• Please note that the most important "tool" is the masking tape. Use it to lay out your plan and to protect areas you do not want to contact during grinding and sanding.
• The thickness of the vertical part of the trigger-guard is a little thicker than the horizontal part. Be aware of this when you blend the curve.
• Be careful not to sand the sides of the trigger-guard. You will not be able to match the existing finish. This is not so critical of the sanded curve. Using the masking tape will limit how far you sand along the vertical and horizontal planes. This does make a difference.

PHOTOS…
1. Mask off the areas that you do NOT want to sand.
2. This is the point of no return. The grinder is handy, but don't take off too much.
3. The intended curve is evident and the grinder can be put away. Put it away. Now. Back away from the grinder.
4. Re-mask if you need to use the grinder any further.
5. Hand sanding from here on out. Note the blending of the curve from vertical to horizontal.
6. Slow and steady. Wet the area to see your progress. Continually check the curve blend.
7. 98% finished. I want to do a little more finish sanding with a fine emory board tomorrow, but really nothing that will be noticeable.
8. It's done. This is the Glock profile I prefer.
Excellent post, Ted... Thanks for the pictures and the step by step guide... very interesting.

Nice craftsmanship, too... It looks like it came from the facyory that way...
 

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Nice job Ted, To too dont really like to hook on the trigger guard, but usually only on 19/23/32 size guns. I didnt a hook removal and trigger guard reduction on my 23. I usually tend to have the highest hold on my 23 out of all my GLOCKs, and get the "GLOCK Knuckle" really bad. The reduction I did on my 23s trigger guard made it perfect and I dont have any problems at all with it now.
Nice job, Boomer...

I can see why you would elongate the area at the top of the finger grip on a 23. That would probably help get a lot better grip... That's one of the main reasons I got a 17 instead of a 19... my hand fit the grip better... never thought about extending the finger area of the grip...
 

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Please excuse my ignorance, as I am new to the forum and Glocks, in particular. I recently purchased a Mod 19 and also wanted to round out the trigger guard. My biggest concern is whether there would be a [legal] issue in the event the firearm was used for self defense. Thanks for your time.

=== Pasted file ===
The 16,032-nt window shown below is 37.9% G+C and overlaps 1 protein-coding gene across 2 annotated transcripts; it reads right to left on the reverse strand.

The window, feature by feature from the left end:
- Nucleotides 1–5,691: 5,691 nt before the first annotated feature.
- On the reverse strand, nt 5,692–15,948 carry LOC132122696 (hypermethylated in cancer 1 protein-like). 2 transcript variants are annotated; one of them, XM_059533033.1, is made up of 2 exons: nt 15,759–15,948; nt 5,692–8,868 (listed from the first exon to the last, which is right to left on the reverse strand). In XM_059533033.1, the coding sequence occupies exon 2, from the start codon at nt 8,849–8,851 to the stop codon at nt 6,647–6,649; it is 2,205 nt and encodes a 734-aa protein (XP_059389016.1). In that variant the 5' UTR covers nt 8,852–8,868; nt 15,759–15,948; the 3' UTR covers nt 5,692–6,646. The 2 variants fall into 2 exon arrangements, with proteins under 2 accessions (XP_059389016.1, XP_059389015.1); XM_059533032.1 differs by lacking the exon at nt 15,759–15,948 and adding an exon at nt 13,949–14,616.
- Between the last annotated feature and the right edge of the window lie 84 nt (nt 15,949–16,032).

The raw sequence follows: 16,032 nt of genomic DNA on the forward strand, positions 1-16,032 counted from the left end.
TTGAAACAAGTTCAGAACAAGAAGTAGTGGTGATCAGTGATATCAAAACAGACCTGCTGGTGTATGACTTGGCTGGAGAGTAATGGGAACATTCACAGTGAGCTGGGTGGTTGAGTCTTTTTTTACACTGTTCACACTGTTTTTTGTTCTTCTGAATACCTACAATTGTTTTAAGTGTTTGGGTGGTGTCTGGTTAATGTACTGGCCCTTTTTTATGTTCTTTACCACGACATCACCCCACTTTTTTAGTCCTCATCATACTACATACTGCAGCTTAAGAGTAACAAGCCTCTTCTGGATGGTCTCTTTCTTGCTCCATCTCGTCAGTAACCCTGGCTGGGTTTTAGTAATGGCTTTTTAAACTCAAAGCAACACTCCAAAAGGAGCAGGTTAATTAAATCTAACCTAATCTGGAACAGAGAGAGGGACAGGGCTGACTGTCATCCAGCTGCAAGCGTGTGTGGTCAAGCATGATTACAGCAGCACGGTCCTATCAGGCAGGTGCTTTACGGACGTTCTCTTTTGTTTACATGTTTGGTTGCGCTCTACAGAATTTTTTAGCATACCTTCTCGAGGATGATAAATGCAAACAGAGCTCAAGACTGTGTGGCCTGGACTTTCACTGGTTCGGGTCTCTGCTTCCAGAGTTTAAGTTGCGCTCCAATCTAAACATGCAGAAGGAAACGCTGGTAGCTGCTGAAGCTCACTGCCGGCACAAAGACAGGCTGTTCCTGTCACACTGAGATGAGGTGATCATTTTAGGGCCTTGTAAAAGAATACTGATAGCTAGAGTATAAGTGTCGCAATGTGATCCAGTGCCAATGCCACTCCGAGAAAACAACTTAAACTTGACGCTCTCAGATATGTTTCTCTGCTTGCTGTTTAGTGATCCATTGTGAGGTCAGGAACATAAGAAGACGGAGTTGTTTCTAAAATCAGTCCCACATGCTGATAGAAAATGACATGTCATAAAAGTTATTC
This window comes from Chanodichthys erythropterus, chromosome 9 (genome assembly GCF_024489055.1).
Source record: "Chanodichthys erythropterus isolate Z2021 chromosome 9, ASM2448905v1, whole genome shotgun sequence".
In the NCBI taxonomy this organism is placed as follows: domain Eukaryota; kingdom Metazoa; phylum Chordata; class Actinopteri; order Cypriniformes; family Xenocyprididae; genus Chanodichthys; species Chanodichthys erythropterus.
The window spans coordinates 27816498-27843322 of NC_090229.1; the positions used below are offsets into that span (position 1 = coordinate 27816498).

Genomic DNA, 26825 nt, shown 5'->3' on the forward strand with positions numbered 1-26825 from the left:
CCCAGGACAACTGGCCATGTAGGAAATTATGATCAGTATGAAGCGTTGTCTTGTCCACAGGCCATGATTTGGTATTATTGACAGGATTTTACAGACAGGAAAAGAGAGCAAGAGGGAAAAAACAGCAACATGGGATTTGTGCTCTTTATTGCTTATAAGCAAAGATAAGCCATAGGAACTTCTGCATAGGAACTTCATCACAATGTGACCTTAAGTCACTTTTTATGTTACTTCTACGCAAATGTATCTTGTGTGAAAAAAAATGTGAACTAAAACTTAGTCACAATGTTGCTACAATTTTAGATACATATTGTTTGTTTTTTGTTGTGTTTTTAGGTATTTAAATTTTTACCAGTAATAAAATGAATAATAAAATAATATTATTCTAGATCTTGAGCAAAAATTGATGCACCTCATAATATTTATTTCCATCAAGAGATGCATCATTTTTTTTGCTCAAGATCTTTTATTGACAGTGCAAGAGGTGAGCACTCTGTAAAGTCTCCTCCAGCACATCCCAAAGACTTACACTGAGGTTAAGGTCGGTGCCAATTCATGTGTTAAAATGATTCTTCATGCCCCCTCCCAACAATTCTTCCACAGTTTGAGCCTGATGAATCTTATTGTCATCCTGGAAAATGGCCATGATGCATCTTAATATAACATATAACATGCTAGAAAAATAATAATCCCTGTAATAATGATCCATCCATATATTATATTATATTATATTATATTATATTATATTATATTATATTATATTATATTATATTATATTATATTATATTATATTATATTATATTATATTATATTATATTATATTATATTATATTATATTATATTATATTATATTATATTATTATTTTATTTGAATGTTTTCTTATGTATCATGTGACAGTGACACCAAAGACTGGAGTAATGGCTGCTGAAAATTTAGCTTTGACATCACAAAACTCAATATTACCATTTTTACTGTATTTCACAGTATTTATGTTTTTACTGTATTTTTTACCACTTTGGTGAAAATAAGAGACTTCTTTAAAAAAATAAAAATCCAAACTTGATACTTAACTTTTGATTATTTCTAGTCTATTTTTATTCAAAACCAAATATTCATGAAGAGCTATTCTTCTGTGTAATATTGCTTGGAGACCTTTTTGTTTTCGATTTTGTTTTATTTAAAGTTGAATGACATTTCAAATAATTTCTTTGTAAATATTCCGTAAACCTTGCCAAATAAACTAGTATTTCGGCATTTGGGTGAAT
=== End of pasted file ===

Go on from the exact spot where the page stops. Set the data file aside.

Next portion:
Respectfully,
Andy
PS: Great "Christian" quote
 

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Please excuse my ignorance, as I am new to the forum and Glocks, in particular. I recently purchased a Mod 19 and also wanted to round out the trigger guard. My biggest concern is whether there would be a [legal] issue in the event the firearm was used for self defense. Thanks for your time.
Respectfully,
Andy
PS: Great "Christian" quote
Hey, no such thing as a dumb question when it comes to guns and lawyers. That said, I'm not a lawyer, but the modification done isn't to add a hair trigger or anything like that, which you can bet some lawyer would exploit against you. They'll also go after +P ammo to show how blood thirsty you are.

The mod done is for comfort, along the lines of a custom grip, stippling, etc. A lawyer can and will do whatever they want, but the assertion you modified your gun or used crazy ammo to make your weapon more deadly doesn't hold water for smoothing an edge of a gun's trigger guard.

P.S - I like that Christian you're the bible quote as well. I respect all religions, well, at least the ones that don't want to annihilate others'.
 

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Please excuse my ignorance, as I am new to the forum and Glocks, in particular. I recently purchased a Mod 19 and also wanted to round out the trigger guard. My biggest concern is whether there would be a [legal] issue in the event the firearm was used for self defense. Thanks for your time.
Respectfully,
Andy
PS: Great "Christian" quote
I just wanted to point out that the post you are commenting on is over (4) years old... You may not hear from the original posters LOL!

That being said, altering a pistol's "cosmetics" has no "liability issues" that I'm aware of. As long as the "safety features" of the pistol are not affected, cosmetics are "in the eye of the beholder"...